When Characters Die

One of the crucial skills an author must develop is knowing which characters to kill off, when, and how. This is important. Fiction is not life, but it reminds us of it. Strongly. Or we wouldn’t spend our time on it. Fictional grief is not real grief, but it does remind us of the real thing, and if an author’s killing of a character isn’t justified (and I’m speaking in terms of story, not morality), we are offended. We are offended, because fictional death must do honor to the real thing, and the real grief that ensues when we lose someone.

In fiction, as in life, we have varying degrees of attachment. If a main character dies, it’s a big deal. On the other hand, we are all familiar with the term “shreddie.” Captain Kirk’s party is transported to planet surface, and there’s Spock, there’s Uhuru…oh, wait, there’s a new ensign or somebody I’ve never seen before. No sooner than we’ve noticed him, ZAP, something kills him, the defeating of which will consume the Enterprise’s efforts for the next hour. The previously unknown crew member is a shreddie. We have no connection to him whatsoever, but the plot required someone to die in the first scene, and we know they can’t kill off a regular cast member.

In murder mysteries, we have of necessity another sort of shreddie, the murder victim. More often than not, the victim is killed early on, and we have no opportunity to get attached. Sometimes, the author goes out of her way to make the character unlikable, or at least unappealing in some way. P.D. James does this with her victims sometimes. In any event, when we pick up a murder mystery, we know what we’re getting into, and we’re not the least surprised if the first character we meet is quickly dispatched.

In the same fashion, we expect characters to be killed in the course of novels about war, espionage, or adventure. These can be characters we like and have gotten to know. It is usually not the main viewpoint character. Usually. In heroic fantasy or heroic space opera, while there may be a sacrifice of one or two “good guys,” the main, number one good guy is expected to survive. But not always.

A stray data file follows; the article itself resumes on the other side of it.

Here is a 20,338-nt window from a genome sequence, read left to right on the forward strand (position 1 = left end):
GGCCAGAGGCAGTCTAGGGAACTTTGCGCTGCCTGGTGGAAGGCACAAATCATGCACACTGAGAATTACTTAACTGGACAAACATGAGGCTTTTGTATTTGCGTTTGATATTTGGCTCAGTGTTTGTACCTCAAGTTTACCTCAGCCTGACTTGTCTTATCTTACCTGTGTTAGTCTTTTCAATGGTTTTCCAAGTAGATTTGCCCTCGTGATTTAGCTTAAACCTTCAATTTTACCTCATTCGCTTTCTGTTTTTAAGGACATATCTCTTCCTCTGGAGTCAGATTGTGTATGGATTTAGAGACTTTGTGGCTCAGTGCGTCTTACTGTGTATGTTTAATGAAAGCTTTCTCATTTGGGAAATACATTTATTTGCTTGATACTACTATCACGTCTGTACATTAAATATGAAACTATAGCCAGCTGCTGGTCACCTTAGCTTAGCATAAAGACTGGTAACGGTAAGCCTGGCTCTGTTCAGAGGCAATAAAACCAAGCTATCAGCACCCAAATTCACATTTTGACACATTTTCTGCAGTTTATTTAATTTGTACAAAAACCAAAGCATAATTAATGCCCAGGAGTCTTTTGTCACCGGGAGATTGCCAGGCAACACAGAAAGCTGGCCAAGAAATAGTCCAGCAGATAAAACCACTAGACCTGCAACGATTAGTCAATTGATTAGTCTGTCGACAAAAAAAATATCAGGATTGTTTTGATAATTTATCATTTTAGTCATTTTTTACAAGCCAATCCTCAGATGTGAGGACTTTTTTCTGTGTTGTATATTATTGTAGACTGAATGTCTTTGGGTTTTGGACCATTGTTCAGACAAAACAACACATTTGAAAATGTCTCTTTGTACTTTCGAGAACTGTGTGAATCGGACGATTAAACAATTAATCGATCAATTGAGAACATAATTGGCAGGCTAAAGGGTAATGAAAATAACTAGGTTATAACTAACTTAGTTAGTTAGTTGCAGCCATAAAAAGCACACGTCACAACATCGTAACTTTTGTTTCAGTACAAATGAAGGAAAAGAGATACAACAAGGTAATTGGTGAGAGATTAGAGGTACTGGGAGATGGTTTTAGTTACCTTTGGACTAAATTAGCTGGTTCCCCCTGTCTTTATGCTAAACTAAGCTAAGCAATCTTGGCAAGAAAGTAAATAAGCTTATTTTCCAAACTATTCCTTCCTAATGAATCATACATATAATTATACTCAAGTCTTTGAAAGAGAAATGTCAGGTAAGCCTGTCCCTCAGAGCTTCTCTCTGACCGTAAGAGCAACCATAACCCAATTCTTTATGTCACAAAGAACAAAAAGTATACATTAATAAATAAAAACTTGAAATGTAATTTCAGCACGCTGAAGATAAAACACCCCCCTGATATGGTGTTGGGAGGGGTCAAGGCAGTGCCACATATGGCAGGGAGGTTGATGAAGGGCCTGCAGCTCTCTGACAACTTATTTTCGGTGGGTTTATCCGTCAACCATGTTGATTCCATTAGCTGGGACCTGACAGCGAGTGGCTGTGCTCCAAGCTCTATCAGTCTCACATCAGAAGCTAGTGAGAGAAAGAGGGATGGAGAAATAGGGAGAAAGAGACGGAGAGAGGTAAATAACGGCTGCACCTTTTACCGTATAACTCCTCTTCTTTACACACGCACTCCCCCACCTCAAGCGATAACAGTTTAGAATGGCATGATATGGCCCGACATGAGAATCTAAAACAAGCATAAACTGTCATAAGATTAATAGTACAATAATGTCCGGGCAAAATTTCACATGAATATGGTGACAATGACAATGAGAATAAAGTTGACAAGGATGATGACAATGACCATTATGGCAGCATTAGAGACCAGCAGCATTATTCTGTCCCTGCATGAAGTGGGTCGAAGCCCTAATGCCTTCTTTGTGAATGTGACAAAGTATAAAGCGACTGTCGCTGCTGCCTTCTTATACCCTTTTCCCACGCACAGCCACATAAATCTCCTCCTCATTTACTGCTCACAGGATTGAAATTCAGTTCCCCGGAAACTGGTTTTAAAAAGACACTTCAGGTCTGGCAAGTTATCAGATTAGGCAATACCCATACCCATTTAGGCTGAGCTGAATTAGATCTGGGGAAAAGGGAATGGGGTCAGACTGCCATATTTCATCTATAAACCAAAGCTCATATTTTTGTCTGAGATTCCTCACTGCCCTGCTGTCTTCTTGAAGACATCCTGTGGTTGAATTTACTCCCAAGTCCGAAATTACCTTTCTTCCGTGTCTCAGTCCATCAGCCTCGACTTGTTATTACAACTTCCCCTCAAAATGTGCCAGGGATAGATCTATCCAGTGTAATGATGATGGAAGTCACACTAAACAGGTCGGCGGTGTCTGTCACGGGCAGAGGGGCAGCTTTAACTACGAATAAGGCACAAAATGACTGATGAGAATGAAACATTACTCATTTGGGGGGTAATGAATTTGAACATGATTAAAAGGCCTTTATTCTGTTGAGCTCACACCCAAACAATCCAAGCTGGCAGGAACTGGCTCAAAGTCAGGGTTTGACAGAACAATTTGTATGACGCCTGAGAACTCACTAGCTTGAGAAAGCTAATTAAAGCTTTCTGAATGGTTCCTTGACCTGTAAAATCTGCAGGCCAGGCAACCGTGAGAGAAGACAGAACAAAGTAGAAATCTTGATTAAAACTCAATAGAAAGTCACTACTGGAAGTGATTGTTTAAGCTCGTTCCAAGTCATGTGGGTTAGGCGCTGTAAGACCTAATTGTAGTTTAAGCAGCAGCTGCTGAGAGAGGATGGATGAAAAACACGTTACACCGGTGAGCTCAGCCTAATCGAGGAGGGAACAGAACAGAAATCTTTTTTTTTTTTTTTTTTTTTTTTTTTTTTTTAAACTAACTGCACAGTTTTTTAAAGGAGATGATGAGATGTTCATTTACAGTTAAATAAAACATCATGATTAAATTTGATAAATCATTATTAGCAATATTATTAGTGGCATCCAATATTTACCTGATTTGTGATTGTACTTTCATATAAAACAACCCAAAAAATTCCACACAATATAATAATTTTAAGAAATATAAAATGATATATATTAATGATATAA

Sometimes, readers refuse to accept the death of a hero. Famously, when Sir Arthur Conan Doyle attempted to kill off Sherlock Holmes, readers revolted. The author was forced to bring Holmes miraculously back to life. Stephen King fictionalizes a similar situation inĀ Misery, in which fan Annie Wilkes imprisons and assaults novelist Paul Sheldon for killing off favorite character Misery Chastain, eventually forcing him to bring his character back to life.

The reader may not always win these battles, but the reader does have power.

If you do a web search on the subject, you can come up with some sites that ask the questions surrounding the killing of fictional characters. Some give answers as well, when it’s “right” and when it’s “wrong” to do away with a character. I’m not so certain it’s that easy. For every rule given, I can think of an exception.

Successful character-offing is more than rules, and more, even, than art. It is part of the greater conversation between author and reader that storytelling is. Storytelling is a conversation. The responsibility for the successful transmission of a tale is only half the writer’s job. The other half belongs to the reader. Most of the time, readers are happy for the author to direct the conversation, and to go along with the plot, but not always, and certainly not if they feel the author has violated what they feel to be the purpose and the spirit of the work. The character-killing readers resist most, I believe, is the killing of the hero of a series.

Harry Potter cannot die. Neither can Sherlock Holmes, the Doctor, Adam Dalgliesh, or Superman. They need to outlive everyone, including their authors. They are all supermen, able to hold back the forces of evil that surround us. They have been with us forever, surviving adventure after adventure to start over again in the next installment. They are magic. If they die, the magic dies. We lose hope.

In one wildly irrational corner of our brains, we need to believe that they are there, really there, just in case the wrongness in the world gets to be too much for us. We need to believe it is possible to outsmart death itself, just as they have.


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  1. #1 by seanjrankine on February 29, 2012 - 9:52 am

    Enjoyed this! Well written.

  2. #3 by onlyfragments on March 1, 2012 - 5:56 pm

    Dead on (no pun intended!). I just finished a series where the third book involved a lot of “and suddenly so-and-so was dead! isn’t that awful!” as a way for the author to show the horrors of war and that no one, be they a “main character” or not, is safe. Unfortunately, she spent so little time on the enormity of the death of those who had been important characters that I did indeed feel cheated, like she had decided they suddenly didn’t deserve more than half a paragraph about their untimely demise. Authors should never be afraid to kill off a character, but they better understand the enormity of the decision and treat it accordingly.

    • #4 by speculativemartha on March 2, 2012 - 8:57 am

      Yes. If the author sets it up properly, and if the death changes the other characters (which is the same as moving the plot), then it should be done.

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